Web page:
16 NOVEMBER 1907, Page 40


VALERIE UPTON.t Miss SEDGWICK is a writer of such undeniable charm that we welcome her return in her new novel to paths in which she is able to give full play to her most engaging qualities. So gracious a talent as hers consorts ill with the handling of ugly and distressful problems ; but her delicate touch is * The Science of Dry Fly Fishing and Salmon Fly Fishing. By Fred. G. Shaw, F.G.S. With Illustrations. London : John Murray. [10s. ed.] Co..1' Valerie Upton. By Anne Douglas Sedgwic.k. London : A. Constable and Lead

admirably adapted to the sympathetic presentation of the minor tragedies or tragi-comedies of a somewhat artificial society. Thus it is noteworthy that in the book before us none of the dramatis personae belong to the strenuous or adventurous type. They are all either rich or well-to-do, enjoying unearned incomes, freed from the necessity of labouring for a liveli- hood, and devoting their leisure to art, travel, mild philan- thropy, and, above all, conversation and the study of each other. In a word, they belong in the main to that curious category of social products to the dissection of which Mr.

Henry James has devoted his talent in his later novels, and the influence of his example has not been without its effect on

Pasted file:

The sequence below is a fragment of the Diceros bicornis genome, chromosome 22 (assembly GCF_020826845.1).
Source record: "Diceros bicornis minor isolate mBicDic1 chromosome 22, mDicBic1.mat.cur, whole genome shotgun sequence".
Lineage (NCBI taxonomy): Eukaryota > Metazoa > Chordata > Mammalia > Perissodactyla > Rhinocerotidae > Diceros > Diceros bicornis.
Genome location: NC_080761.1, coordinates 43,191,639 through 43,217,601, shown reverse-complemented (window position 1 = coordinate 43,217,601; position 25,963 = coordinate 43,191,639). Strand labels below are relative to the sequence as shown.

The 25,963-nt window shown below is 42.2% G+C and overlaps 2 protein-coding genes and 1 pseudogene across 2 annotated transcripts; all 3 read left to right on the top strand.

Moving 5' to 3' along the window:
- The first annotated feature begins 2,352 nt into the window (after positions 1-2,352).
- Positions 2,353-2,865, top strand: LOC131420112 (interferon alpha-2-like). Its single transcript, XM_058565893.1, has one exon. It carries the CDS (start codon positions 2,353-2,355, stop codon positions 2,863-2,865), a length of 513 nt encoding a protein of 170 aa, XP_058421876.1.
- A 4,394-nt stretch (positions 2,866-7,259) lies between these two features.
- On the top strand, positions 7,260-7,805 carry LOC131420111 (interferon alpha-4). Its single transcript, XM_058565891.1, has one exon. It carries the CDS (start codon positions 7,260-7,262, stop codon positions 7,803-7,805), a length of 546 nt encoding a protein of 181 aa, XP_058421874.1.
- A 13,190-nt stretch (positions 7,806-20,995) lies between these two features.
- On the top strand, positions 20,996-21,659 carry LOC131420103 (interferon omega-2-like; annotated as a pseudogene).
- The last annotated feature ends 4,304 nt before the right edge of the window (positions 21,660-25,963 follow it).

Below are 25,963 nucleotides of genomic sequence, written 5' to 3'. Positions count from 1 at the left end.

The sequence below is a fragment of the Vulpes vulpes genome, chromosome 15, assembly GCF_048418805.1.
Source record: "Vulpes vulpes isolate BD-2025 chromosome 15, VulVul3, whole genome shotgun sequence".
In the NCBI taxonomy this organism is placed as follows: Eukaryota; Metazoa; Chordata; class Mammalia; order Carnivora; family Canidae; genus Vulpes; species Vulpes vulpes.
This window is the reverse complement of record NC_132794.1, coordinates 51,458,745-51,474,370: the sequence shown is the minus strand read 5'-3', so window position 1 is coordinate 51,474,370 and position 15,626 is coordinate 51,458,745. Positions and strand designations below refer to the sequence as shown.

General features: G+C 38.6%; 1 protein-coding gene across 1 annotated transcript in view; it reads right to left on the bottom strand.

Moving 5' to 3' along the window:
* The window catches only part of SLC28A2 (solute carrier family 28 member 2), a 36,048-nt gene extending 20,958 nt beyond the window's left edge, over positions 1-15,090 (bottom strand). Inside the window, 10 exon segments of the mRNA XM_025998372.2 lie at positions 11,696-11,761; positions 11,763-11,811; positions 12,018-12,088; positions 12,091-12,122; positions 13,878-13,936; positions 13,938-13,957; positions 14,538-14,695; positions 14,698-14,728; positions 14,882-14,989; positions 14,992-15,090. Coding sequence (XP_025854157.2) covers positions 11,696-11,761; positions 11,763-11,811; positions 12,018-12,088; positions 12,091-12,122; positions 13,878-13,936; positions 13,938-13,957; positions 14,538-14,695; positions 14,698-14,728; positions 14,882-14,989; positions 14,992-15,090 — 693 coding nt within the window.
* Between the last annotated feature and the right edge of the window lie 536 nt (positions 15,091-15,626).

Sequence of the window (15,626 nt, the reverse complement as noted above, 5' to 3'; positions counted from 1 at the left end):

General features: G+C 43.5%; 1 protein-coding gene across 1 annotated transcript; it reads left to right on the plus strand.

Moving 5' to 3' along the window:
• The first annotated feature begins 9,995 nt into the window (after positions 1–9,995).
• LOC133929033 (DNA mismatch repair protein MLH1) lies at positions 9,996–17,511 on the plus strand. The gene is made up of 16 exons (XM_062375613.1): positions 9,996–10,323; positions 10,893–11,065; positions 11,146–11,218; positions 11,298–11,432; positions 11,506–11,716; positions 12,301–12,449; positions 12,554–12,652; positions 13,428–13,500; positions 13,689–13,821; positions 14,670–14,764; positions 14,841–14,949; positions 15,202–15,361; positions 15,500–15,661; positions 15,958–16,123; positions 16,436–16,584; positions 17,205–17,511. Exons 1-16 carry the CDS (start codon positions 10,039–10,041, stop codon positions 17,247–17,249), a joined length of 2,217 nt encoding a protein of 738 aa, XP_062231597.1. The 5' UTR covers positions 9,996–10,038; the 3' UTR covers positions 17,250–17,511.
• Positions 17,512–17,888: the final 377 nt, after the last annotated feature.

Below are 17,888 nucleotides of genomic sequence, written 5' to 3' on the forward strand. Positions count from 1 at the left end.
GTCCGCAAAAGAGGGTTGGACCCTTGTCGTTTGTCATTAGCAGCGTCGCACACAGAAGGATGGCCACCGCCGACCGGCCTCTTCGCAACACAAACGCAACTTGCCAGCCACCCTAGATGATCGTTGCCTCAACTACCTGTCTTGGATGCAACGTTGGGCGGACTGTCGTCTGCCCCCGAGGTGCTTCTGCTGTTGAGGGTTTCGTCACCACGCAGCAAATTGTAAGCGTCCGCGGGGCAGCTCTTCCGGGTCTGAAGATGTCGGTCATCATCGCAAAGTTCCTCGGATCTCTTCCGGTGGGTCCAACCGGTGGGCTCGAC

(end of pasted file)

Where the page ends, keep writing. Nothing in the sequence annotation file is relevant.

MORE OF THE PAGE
Miss Sedgwick's style,—witness the following fragment of conversation :- "Mrs. Pakenham smiled over her friend's self-exposure, and helped her to greater comfort with a still more crude : It will be perfect, you know, if he does succeed. I suppose there's no doubt that he will.'—` I don't know; I really don't know,' Mrs. Wake mused. 'One knows well enough that she's tremendously fond of him. It's just that she has taken her stand on, so beautifully, se gracefully.'—' Yes, so beautifully and so gracefully, that while one does know that, one can't know more ; he least of all. He, I'm pretty sure, knows not a scrap more.'—' But, after all, now that she's free, that is enough.'—' Yes, except—'—' Really, my dear, I see no exception. He is a delightful creature, as sound, as strong, as true—; and if he isn't very clever, Valerie is far too clever herself to mind that, far too clever not to care for how much more than clever he is.'"

Let us hasten to add that these occasional exercises in con- versational evasion are clearly the result of unconscious discipleship, and do not affect the general tone and temper of the book. Things really do happen in Miss Sedgwick's book; and whenever plain and direct speaking is called for, the characters do not hesitate to speak with a quite refreshing frankness.